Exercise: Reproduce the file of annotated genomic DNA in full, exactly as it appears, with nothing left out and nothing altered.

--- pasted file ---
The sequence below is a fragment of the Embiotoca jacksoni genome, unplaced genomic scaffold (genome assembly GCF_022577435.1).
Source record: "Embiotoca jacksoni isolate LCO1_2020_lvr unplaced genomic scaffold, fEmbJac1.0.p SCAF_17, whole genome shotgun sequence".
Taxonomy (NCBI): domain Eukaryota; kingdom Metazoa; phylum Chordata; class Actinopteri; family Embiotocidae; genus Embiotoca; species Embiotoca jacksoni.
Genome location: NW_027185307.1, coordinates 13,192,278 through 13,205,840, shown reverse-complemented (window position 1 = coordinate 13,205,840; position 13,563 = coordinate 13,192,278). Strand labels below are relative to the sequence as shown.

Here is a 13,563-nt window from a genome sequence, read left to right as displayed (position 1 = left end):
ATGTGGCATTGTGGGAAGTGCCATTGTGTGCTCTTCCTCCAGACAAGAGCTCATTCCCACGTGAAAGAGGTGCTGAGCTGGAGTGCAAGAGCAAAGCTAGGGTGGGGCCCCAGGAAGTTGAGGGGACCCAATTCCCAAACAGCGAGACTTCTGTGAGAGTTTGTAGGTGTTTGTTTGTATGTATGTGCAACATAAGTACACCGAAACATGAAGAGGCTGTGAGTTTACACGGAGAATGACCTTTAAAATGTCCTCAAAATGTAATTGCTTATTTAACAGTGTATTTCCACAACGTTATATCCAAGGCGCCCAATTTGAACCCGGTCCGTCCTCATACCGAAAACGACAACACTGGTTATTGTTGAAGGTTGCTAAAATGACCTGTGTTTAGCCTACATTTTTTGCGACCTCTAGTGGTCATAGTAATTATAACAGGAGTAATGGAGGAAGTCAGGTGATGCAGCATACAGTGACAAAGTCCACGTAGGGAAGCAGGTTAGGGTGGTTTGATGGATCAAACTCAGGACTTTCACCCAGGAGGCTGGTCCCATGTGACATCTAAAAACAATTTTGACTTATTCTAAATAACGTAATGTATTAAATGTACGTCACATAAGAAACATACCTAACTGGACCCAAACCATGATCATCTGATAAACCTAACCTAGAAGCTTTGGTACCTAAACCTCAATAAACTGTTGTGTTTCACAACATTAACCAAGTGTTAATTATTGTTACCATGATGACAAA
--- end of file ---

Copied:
The sequence below is a fragment of the Embiotoca jacksoni genome, unplaced genomic scaffold (genome assembly GCF_022577435.1).
Source record: "Embiotoca jacksoni isolate LCO1_2020_lvr unplaced genomic scaffold, fEmbJac1.0.p SCAF_17, whole genome shotgun sequence".
Taxonomy (NCBI): domain Eukaryota; kingdom Metazoa; phylum Chordata; class Actinopteri; family Embiotocidae; genus Embiotoca; species Embiotoca jacksoni.
Genome location: NW_027185307.1, coordinates 13,192,278 through 13,205,840, shown reverse-complemented (window position 1 = coordinate 13,205,840; position 13,563 = coordinate 13,192,278). Strand labels below are relative to the sequence as shown.

Here is a 13,563-nt window from a genome sequence, read left to right as displayed (position 1 = left end):
ATGTGGCATTGTGGGAAGTGCCATTGTGTGCTCTTCCTCCAGACAAGAGCTCATTCCCACGTGAAAGAGGTGCTGAGCTGGAGTGCAAGAGCAAAGCTAGGGTGGGGCCCCAGGAAGTTGAGGGGACCCAATTCCCAAACAGCGAGACTTCTGTGAGAGTTTGTAGGTGTTTGTTTGTATGTATGTGCAACATAAGTACACCGAAACATGAAGAGGCTGTGAGTTTACACGGAGAATGACCTTTAAAATGTCCTCAAAATGTAATTGCTTATTTAACAGTGTATTTCCACAACGTTATATCCAAGGCGCCCAATTTGAACCCGGTCCGTCCTCATACCGAAAACGACAACACTGGTTATTGTTGAAGGTTGCTAAAATGACCTGTGTTTAGCCTACATTTTTTGCGACCTCTAGTGGTCATAGTAATTATAACAGGAGTAATGGAGGAAGTCAGGTGATGCAGCATACAGTGACAAAGTCCACGTAGGGAAGCAGGTTAGGGTGGTTTGATGGATCAAACTCAGGACTTTCACCCAGGAGGCTGGTCCCATGTGACATCTAAAAACAATTTTGACTTATTCTAAATAACGTAATGTATTAAATGTACGTCACATAAGAAACATACCTAACTGGACCCAAACCATGATCATCTGATAAACCTAACCTAGAAGCTTTGGTACCTAAACCTCAATAAACTGTTGTGTTTCACAACATTAACCAAGTGTTAATTATTGTTACCATGATGACAAA